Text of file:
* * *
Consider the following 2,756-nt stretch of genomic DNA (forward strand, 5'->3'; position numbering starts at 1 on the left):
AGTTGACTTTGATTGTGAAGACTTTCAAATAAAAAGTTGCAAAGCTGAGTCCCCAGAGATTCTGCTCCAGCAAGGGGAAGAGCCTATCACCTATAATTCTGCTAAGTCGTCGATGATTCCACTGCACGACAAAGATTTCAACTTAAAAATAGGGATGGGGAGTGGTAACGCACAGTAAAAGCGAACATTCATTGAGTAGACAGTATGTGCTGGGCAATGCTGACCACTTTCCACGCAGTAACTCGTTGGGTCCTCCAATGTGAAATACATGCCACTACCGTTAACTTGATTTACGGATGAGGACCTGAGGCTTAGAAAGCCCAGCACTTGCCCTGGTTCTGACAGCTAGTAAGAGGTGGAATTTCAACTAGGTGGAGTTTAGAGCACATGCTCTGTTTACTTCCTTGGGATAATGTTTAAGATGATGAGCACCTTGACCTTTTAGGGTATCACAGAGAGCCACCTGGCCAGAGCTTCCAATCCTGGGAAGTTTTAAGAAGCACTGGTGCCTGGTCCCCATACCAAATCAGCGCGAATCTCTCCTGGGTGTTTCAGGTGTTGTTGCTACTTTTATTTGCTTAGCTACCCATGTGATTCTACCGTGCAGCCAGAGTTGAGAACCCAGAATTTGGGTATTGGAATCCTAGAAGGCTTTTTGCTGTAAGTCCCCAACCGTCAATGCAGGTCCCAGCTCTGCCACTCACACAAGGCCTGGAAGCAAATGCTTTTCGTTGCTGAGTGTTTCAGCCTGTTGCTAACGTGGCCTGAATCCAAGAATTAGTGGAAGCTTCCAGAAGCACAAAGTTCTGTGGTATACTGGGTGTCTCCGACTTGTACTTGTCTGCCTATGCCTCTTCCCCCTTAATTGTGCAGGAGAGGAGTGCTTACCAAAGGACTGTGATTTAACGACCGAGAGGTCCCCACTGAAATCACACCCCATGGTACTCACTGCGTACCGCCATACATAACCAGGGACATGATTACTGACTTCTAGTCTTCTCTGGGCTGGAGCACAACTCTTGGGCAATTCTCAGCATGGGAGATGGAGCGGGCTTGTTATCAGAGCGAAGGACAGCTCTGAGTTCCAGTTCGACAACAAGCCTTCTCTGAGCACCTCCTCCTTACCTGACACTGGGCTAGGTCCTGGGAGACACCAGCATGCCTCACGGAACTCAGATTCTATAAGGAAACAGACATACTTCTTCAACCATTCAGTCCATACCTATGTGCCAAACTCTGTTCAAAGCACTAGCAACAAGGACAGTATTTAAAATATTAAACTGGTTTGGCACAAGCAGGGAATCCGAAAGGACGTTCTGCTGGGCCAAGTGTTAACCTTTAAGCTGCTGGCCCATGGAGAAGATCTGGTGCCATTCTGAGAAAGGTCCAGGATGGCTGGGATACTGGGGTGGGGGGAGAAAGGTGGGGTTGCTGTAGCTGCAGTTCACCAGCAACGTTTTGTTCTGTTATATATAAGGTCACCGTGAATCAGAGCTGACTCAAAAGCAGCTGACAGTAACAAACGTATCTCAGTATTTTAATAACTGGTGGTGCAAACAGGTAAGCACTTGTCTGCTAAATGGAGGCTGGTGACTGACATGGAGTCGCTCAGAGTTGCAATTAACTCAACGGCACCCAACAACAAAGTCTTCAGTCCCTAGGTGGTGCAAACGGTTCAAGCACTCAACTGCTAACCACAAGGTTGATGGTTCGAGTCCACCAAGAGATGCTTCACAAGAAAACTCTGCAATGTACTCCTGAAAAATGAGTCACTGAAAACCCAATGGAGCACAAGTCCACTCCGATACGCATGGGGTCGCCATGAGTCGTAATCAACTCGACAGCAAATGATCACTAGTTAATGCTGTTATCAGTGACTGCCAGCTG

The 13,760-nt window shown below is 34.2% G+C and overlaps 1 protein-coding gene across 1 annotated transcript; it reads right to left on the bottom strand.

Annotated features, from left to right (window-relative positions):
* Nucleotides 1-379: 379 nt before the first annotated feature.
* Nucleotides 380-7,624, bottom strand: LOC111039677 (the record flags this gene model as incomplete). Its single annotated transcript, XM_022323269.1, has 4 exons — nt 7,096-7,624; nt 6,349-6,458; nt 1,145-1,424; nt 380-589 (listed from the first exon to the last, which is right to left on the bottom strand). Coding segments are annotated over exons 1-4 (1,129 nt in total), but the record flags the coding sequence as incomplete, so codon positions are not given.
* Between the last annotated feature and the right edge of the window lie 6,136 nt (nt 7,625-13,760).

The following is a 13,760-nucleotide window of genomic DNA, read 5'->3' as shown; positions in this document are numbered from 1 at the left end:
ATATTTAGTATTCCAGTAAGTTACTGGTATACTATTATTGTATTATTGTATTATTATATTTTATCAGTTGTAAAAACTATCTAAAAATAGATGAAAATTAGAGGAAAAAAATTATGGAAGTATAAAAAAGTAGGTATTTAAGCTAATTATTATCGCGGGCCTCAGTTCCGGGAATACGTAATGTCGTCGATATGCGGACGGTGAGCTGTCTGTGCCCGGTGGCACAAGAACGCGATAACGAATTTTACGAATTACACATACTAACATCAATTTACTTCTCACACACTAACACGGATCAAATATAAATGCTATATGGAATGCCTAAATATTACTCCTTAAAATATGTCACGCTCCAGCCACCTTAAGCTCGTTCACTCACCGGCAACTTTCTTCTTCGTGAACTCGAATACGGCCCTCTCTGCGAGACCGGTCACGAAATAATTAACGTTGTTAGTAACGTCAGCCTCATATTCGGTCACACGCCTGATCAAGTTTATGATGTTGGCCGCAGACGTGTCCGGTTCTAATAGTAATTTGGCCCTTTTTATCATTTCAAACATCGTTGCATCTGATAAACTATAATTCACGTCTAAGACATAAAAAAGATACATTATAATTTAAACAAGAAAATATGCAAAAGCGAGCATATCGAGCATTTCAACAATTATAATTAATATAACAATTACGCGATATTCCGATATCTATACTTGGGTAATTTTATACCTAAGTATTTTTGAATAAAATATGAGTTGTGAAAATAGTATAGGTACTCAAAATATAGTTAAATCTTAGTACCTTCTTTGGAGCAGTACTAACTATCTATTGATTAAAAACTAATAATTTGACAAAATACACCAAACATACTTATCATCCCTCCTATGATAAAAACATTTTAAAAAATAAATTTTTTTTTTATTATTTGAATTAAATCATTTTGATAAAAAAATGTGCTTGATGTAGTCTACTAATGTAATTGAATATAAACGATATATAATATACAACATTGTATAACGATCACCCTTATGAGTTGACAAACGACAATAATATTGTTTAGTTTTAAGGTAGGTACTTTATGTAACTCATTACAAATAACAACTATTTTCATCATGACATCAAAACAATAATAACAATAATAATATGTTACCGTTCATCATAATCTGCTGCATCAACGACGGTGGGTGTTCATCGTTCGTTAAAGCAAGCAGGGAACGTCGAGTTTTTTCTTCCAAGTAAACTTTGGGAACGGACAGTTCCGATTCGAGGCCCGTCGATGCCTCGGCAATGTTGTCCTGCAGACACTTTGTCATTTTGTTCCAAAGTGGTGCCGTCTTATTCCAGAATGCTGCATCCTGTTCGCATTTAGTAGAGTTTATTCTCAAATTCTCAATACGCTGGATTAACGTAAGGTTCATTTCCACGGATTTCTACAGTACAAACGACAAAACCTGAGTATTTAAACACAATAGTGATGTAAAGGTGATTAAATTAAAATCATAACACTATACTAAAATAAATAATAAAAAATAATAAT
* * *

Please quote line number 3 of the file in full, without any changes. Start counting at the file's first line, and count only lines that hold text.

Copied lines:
The 13,760-nt window shown below is 34.2% G+C and overlaps 1 protein-coding gene across 1 annotated transcript; it reads right to left on the bottom strand.